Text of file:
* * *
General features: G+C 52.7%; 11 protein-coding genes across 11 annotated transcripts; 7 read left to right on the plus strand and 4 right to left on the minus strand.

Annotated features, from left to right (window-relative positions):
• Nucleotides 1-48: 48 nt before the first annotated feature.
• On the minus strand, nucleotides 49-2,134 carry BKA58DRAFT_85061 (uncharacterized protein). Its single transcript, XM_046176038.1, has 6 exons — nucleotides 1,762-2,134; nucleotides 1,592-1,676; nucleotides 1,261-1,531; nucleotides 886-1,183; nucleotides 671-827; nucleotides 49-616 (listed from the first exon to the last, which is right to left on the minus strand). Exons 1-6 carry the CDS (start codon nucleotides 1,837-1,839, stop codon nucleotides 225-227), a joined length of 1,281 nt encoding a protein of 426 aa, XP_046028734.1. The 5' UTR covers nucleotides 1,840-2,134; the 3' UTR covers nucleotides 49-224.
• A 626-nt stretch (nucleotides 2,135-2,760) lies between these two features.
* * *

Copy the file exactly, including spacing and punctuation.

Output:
General features: G+C 52.7%; 11 protein-coding genes across 11 annotated transcripts; 7 read left to right on the plus strand and 4 right to left on the minus strand.

Annotated features, from left to right (window-relative positions):
• Nucleotides 1-48: 48 nt before the first annotated feature.
• On the minus strand, nucleotides 49-2,134 carry BKA58DRAFT_85061 (uncharacterized protein). Its single transcript, XM_046176038.1, has 6 exons — nucleotides 1,762-2,134; nucleotides 1,592-1,676; nucleotides 1,261-1,531; nucleotides 886-1,183; nucleotides 671-827; nucleotides 49-616 (listed from the first exon to the last, which is right to left on the minus strand). Exons 1-6 carry the CDS (start codon nucleotides 1,837-1,839, stop codon nucleotides 225-227), a joined length of 1,281 nt encoding a protein of 426 aa, XP_046028734.1. The 5' UTR covers nucleotides 1,840-2,134; the 3' UTR covers nucleotides 49-224.
• A 626-nt stretch (nucleotides 2,135-2,760) lies between these two features.